When would-be Liberal candidate Naomi Sayers was rejected by the party, first in favour of an out-of-town teen, and then another parachute candidate from further away, she decided to run anyway -- as an independent.
But can a candidate win on their own in a system where parties -- and the financial resources, name recognition and other perks they bring with them -- dominate the political landscape?
It's a tough go, say political experts.
This is especially true in Ontario compared to any other province, said Nelson Wiseman, professor emeritus in politics at the University of Toronto.
Wiseman said in the last 70 years, very few independent candidates running in a provincial election have been successful.
One example is Peter North, who represented the Elgin riding as a New Democratic member but resigned from then-premier Bob Rae’s cabinet after being the topic of a scandal.
North, who was the incumbent, ran as an independent in 1995 and won, becoming the first independent MPP elected in Ontario in decades.
He had the obvious advantage of incumbency, which gave him the benefit of name recognition, said Algoma University part-time politics professor, Thomas McDowell.
The Sault Ste. Marie-based professor said being an independent allows political candidates to run as an outsider and take positions that might be contrary to the broader provincial party position.
“That allows them to focus more intently on issues of local and regional concern,” McDowell added.
For Wiseman, independent candidates are “not on a leash” and can say anything they want as they are free from having to go along with a party line.
That is, he said, “if they get elected – which they won't.”
Wiseman predicts no independent candidates are going to get elected in this election, nor does he think any are going to get significant votes.
“How many candidates ran in the last election and how did they do? They all did disastrously,” he said. “An independent doesn't have any power. Parties run the government. So if you elected an independent candidate, what can they do?”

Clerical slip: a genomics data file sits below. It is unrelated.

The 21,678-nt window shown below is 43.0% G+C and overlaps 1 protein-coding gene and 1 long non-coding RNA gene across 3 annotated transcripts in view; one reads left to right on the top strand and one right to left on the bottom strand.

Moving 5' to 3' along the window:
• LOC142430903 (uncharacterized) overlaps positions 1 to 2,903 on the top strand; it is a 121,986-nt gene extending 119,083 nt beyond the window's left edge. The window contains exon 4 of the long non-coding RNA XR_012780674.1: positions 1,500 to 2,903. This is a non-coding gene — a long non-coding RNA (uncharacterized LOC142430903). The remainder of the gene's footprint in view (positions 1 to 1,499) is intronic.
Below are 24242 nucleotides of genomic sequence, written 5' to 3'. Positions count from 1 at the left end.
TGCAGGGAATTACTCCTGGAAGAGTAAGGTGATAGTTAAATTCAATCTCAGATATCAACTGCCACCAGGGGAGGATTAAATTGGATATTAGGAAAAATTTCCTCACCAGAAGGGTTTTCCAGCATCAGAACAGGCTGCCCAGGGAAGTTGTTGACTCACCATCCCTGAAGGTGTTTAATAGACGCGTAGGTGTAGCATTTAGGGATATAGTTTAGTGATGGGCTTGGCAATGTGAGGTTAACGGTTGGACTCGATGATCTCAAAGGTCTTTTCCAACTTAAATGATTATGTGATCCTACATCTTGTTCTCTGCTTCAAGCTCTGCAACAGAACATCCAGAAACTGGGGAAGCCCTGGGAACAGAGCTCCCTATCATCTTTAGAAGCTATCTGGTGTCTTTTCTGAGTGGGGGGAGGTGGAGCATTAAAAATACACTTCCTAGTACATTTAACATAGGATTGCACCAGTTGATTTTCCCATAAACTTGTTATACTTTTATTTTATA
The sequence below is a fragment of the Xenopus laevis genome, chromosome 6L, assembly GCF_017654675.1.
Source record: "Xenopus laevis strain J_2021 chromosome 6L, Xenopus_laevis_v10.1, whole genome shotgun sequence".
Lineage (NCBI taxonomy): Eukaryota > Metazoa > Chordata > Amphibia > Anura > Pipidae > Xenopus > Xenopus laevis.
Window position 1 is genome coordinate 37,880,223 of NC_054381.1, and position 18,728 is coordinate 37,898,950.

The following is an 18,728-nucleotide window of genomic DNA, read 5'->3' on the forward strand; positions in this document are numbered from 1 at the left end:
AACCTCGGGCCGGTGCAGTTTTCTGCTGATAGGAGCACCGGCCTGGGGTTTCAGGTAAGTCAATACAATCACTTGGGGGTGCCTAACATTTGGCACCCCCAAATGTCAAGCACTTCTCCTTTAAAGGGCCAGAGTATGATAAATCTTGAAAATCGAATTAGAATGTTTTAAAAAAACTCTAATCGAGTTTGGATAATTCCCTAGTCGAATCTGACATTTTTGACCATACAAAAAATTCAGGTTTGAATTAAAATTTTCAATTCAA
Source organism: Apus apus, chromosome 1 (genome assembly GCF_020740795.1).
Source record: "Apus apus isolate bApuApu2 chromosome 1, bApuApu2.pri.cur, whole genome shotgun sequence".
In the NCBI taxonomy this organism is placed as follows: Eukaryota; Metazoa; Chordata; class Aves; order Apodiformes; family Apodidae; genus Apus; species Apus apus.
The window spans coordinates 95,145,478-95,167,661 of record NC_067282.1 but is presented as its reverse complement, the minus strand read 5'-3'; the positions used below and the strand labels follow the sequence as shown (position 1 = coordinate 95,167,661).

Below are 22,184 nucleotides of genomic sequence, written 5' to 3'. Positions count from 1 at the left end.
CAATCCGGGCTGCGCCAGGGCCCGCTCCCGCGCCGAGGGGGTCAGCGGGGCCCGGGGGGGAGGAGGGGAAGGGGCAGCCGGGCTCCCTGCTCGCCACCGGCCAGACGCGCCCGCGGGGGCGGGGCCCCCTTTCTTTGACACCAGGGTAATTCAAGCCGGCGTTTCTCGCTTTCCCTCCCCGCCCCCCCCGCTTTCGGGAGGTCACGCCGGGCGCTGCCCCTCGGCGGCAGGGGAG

Sayers, who will be the Sault Ste. Marie riding's lone independent on the ballot next Thursday, said that regardless of the outcome, she “at least tried, had fun (campaigning) and met a lot of people while doing it.”
“The reality is that I probably won't win,” said Sayers, noting that most independent candidates don’t win.
But the Indigenous lawyer said engaging in conversations about what matters to others have motivated her to stay on the race.
“A lot of people are feeling unheard, ignored, left out or not included. So I think for those people, it’s beneficial (to have an independent candidate),” she said.
Sayers, who was rejected as the Liberal nominee for the riding in favour of a teen who was then himself ousted in favour of Liam Hancock, who hails from Etobicoke-Lakeshore, said her campaign has been all self-funded and dependent on donations and volunteers as she doesn’t have the backing of a party.
“It's really hard to canvass, just because I'm one person,” she said. “I have to use different tools.”
McDowell, who was born and raised in the city, noted that there isn’t a long list of independent candidates in the history of Sault Ste. Marie, adding “It's not something that is done particularly often.”
He said one of the contributions Sayer’s campaign makes is her capacity to run as an outsider and challenge existing systems and structures.
“The originality of her independent candidacy (as a female Indigenous candidate) adds a different voice than what Sault Ste. Marie has heard in the past,” said McDowell.